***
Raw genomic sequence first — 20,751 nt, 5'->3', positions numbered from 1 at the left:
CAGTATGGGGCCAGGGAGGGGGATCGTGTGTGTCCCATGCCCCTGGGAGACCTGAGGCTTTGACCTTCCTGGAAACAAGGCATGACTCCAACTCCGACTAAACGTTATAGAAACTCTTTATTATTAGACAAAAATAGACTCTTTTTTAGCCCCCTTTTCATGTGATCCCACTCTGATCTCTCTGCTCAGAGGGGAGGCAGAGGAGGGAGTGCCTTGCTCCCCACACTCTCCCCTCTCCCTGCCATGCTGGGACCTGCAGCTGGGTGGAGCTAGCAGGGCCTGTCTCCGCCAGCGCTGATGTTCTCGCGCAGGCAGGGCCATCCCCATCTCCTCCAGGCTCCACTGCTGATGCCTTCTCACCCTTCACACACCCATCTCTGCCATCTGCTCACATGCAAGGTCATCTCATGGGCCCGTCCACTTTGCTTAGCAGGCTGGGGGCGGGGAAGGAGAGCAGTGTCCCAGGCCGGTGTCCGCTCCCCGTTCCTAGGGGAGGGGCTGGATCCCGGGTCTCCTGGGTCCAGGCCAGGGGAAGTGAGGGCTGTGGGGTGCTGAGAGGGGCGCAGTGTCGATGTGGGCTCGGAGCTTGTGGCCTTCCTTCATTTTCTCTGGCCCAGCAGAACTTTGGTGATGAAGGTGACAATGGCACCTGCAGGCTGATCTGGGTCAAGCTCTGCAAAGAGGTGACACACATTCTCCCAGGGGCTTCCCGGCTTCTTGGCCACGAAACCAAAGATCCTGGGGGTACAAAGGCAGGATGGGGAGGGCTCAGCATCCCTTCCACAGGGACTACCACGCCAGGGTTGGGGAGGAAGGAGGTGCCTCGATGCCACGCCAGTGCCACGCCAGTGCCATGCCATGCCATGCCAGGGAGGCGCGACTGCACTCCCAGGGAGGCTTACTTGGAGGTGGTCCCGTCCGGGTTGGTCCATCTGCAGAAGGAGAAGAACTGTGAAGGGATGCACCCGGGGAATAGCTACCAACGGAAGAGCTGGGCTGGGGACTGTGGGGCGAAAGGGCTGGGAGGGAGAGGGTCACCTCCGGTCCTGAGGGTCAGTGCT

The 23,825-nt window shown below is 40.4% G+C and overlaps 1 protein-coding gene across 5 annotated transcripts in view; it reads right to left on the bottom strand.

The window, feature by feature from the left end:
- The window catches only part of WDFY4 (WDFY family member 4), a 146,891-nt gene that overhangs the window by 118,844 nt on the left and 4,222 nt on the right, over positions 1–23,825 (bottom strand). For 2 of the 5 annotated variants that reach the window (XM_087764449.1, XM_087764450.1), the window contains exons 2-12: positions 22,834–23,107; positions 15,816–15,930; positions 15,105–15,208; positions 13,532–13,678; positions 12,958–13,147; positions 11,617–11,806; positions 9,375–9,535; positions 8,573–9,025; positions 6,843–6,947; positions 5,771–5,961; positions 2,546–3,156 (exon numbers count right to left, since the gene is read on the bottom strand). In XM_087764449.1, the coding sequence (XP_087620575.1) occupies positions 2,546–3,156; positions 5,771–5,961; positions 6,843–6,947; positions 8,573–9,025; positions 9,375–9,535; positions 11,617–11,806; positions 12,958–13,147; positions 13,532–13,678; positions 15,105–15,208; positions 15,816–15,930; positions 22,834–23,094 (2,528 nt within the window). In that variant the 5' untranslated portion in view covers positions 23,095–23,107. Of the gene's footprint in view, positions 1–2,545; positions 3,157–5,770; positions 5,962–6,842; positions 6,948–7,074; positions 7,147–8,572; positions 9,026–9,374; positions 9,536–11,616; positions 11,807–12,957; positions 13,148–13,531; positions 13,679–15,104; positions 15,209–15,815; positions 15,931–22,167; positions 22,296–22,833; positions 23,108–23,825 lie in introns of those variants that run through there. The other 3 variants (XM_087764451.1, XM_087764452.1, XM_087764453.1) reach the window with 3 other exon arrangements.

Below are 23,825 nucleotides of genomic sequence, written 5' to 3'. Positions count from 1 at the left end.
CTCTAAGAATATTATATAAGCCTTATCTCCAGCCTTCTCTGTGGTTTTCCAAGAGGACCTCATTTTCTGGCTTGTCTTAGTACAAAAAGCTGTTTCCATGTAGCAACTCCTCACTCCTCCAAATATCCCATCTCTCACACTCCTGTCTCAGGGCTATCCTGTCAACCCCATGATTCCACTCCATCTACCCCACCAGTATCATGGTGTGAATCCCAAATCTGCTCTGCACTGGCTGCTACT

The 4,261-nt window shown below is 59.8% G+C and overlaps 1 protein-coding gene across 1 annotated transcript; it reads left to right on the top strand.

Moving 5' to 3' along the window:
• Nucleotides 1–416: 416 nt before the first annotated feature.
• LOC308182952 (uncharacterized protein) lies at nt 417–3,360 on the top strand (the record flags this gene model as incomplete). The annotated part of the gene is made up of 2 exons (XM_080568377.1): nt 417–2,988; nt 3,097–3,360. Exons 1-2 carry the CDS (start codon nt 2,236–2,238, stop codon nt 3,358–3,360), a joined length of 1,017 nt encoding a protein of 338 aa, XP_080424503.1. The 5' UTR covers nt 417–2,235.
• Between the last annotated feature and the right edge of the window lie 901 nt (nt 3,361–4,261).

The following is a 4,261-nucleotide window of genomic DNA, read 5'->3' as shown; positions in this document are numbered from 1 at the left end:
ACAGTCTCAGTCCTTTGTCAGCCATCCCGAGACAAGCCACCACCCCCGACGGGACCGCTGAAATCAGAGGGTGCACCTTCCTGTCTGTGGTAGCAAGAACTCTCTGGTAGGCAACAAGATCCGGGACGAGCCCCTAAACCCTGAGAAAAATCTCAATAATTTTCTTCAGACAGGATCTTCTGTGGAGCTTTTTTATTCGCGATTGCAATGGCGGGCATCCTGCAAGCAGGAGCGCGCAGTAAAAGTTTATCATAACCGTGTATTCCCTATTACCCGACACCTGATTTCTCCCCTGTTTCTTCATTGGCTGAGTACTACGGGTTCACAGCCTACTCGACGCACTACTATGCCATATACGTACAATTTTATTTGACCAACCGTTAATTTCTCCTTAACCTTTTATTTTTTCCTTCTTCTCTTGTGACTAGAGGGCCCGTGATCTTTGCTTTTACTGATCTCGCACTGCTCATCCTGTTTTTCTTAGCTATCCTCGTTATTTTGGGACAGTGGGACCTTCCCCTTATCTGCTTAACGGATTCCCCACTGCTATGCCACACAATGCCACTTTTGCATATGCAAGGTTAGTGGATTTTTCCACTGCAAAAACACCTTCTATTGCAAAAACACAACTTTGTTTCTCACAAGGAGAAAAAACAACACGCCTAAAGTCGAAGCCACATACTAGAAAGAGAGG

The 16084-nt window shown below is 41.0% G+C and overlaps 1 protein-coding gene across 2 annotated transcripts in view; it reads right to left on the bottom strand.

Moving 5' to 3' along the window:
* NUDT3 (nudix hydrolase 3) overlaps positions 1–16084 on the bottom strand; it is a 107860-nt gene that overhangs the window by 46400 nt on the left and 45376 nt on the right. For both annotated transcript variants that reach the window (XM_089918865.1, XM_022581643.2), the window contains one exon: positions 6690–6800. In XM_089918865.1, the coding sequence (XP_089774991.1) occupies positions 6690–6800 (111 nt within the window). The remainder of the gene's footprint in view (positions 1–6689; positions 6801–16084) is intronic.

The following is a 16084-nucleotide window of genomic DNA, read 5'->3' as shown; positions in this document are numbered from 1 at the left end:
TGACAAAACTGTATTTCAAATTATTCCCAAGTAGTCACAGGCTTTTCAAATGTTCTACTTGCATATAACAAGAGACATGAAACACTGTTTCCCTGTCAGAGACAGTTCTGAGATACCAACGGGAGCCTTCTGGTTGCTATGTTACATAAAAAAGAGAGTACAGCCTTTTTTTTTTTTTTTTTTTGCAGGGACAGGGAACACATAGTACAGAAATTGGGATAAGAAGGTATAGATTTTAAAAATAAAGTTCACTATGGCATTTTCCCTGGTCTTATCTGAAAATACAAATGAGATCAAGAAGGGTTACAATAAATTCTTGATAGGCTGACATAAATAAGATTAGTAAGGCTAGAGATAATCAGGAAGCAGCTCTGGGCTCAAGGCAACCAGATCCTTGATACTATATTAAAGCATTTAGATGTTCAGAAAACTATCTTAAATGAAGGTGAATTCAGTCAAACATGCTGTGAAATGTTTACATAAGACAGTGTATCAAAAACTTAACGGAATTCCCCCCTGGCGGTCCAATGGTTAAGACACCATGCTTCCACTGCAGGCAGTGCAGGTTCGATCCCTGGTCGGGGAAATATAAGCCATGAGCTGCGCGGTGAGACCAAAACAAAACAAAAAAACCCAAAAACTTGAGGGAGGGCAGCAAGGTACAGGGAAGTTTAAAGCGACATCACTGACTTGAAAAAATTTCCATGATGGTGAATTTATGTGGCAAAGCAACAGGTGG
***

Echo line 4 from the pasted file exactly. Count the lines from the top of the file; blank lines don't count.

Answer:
The window, feature by feature from the left end: